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Emmy Bashes Like the Governors Ball Are a Labor of Love

For Governors Ball committee chair Russ Patrick, the most emotional moment from last year’s Emmys fete was watching awe-struck guests snap cell phone photos as they entered the party.

“It literally gives me chills as I think about it,” Patrick says. “Hundreds and hundreds and hundreds of guests both nights, as they came in, were holding up phones, capturing on camera the extraordinary visual image that it was.”

This year’s 66th annual Emmy Awards Governors Ball, taking place Aug. 25 and themed Kaleidoscope of Color, promises an even grander, decked-out soiree. (The Creative Arts Ball on Aug. 16 is also themed accordingly.)

“When the guests walk into the west hall of the L.A. Convention Center their senses are going to be assaulted in a major way by this extraordinary riot of color — laser beams, Versa Tubes, projected color,” Patrick says . “It’s going to be quite a show.”

On the entertainment end, top-40 cover band the Red Hot Band will back chanteuse Judith Hill (“20 Feet from Stardom”), while Extreme Beam is scheduled to perform a choreographed routine set to pulsating lasers. Debbie Allen Dance Academy members will cut a rug to tunes spun by DJ Cory Live and String Theory, a hybrid performance ensemble, will entrance partygoers with two gigantic harps featuring over 2,400 feet of brass wire and a dual Cyclodrum sculpture consisting of 26 drums hanging 10 feet off the ground.

Per Patrick, the two bashes combined, with guests totaling 6,800 (3,800 at Governors Ball; 3,000 at Creative Arts Ball) cost “north of $2 million.”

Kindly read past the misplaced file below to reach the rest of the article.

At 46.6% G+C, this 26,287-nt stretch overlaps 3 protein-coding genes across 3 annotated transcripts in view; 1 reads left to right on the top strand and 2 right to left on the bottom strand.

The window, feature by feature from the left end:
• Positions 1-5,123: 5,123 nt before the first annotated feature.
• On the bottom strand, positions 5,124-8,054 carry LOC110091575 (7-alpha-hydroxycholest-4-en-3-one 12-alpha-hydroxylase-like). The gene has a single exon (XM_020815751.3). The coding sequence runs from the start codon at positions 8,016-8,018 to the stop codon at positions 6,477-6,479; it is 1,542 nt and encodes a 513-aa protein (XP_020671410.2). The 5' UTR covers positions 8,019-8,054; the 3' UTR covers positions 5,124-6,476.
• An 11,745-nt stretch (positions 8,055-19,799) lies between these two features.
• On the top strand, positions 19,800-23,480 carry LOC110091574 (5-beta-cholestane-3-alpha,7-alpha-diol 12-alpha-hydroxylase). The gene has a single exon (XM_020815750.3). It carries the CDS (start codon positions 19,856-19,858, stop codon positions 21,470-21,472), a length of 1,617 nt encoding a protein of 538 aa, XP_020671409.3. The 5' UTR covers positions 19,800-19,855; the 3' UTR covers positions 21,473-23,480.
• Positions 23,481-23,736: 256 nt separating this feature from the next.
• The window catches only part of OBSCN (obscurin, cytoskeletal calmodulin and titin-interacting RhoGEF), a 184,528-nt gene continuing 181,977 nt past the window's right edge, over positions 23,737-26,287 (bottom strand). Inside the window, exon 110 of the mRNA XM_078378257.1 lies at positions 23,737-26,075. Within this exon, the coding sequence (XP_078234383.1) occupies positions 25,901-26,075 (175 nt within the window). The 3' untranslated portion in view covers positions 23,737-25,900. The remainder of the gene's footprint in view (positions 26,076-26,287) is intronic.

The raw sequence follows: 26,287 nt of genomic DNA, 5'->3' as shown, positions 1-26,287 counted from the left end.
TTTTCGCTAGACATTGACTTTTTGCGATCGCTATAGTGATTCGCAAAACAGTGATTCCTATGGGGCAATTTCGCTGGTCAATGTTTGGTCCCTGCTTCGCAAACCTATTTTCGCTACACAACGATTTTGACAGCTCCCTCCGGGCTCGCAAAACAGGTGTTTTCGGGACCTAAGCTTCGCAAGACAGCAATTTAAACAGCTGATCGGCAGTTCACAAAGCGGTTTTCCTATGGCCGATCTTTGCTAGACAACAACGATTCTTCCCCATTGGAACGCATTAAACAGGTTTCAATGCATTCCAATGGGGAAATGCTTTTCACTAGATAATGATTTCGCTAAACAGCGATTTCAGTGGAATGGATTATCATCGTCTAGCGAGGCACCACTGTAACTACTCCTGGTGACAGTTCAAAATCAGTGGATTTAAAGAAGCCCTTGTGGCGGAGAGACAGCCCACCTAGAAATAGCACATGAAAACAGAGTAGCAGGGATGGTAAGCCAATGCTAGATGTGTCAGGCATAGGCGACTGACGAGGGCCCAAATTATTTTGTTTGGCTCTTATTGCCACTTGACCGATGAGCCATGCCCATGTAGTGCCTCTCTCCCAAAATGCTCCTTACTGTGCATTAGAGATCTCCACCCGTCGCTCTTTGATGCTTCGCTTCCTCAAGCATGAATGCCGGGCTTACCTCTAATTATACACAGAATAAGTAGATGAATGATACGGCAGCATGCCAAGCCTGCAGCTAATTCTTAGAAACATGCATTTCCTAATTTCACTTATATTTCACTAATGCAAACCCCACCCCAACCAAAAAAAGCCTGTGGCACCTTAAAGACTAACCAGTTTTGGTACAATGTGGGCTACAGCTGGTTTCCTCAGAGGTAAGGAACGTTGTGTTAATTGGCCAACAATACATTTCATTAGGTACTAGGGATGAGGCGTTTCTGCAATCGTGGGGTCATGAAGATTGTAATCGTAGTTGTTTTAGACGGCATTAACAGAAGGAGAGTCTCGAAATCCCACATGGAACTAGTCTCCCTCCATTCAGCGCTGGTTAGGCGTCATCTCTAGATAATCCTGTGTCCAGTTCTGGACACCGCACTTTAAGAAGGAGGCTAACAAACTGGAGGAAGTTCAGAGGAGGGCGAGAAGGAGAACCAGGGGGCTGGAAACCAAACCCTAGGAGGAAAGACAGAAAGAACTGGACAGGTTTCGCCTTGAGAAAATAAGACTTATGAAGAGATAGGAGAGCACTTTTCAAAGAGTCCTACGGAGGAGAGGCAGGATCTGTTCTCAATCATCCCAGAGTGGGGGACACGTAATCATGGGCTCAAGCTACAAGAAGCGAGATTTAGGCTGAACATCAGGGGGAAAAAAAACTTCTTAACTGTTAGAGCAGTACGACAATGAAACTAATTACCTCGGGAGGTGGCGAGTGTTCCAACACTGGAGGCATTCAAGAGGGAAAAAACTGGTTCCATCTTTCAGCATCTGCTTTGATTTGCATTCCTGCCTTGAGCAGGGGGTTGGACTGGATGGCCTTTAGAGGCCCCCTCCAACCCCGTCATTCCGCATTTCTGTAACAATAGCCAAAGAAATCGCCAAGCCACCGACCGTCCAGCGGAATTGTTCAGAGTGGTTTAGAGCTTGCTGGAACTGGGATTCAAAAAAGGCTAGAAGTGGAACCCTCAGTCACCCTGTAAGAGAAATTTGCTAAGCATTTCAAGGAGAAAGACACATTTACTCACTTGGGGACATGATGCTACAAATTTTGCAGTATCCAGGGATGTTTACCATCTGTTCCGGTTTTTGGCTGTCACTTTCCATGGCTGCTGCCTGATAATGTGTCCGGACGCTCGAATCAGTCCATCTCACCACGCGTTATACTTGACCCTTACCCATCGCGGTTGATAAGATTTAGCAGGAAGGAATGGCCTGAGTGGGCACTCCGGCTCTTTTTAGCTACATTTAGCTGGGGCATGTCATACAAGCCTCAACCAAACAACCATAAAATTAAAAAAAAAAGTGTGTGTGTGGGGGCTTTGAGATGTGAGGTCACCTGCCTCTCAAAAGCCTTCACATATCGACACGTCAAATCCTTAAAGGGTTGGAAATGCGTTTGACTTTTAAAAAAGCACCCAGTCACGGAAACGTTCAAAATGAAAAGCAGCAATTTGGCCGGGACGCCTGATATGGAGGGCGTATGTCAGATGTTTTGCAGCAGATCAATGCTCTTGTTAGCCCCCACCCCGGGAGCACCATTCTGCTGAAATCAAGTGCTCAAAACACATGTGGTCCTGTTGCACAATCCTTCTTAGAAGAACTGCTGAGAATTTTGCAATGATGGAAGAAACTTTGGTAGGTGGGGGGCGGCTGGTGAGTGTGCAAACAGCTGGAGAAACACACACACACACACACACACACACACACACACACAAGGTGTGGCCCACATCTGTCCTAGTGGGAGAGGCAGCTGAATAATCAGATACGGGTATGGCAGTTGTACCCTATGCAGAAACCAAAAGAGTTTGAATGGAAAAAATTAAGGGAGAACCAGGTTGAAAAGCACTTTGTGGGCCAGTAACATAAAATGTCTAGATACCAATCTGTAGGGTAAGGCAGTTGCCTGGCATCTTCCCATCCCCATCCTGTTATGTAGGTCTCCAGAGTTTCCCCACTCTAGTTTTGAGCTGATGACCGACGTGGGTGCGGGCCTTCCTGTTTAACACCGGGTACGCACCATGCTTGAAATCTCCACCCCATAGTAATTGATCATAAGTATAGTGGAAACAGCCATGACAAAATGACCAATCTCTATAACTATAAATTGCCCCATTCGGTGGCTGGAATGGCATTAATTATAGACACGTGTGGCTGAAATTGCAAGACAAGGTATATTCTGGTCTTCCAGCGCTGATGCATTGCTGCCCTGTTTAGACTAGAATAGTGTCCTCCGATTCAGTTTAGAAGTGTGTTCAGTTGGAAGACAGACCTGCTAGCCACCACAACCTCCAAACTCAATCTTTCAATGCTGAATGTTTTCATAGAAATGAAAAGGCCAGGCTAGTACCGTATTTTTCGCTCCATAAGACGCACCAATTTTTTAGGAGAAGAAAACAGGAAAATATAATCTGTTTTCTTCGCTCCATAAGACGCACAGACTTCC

And as all these industry insiders need to be fed, Alec Lestr, executive chef of Patina catering, will steer a kitchen staff of 205 cooks to prepare a lavish three-course meal, the highlights of which include: a grilled peach and heirloom tomato salad; filet of beef with artisan Witch Fingers grapes and caramelized cipollini; smores made of Alunga whipped ganache, torched marshmallow fluff, Graham crumble and Inaya chocolate pop rocks; and an assortment of fine Beaulieu Vineyard wines.

“We cook pretty much everything to order,” Lestr says. “What we’ve discovered over the years is that the whole trick to making really good food on such a large scale is to just wait until the last minute to cook everything. For the 3,800 guests we have 38 dish-up lines that work as 38 individual kitchens. It’s as if there are 38 restaurants each doing a party for 100 guests all cooking at the last second and all choreographed to fire simultaneously.”

While such a massive undertaking might overwhelm a lesser, more timid, party planner, event producer Cheryl Cecchetto of Sequoia Productions “thrives on the electric energy” of the balls.

“I have a phenomenal production team,” says Cecchetto, whose coffee table book “Passion to Create” from Australian publishing company Buzz is due out this November. “I surround myself with talent left and right. I love when all of the details are falling into place and everyone can enjoy all of the elements that you and a great team have so methodically put into place.”

On the night of the event, Cecchetto usually stands at the entrance for the first 15 or so minutes to “make sure the fire marshal’s happy and everybody’s coming in very seamlessly,” but for her that is all part of the fun.

“It’s exciting to see everybody walking in with those Emmys,” she says. “We’re talking 80 Emmys. All of the winners head over to that winners circle. It’s so celebratory and you can be a complete stranger and you say to the person that’s won ‘Congratulations!’ because you know what an accomplishment it is and they look you straight in the eyes and say ‘Thank you.’ So that’s really exciting.”

“I enjoy when my clients can network and celebrate with the television industry,” Patrick adds. “It really is the television industry’s event of the year.”

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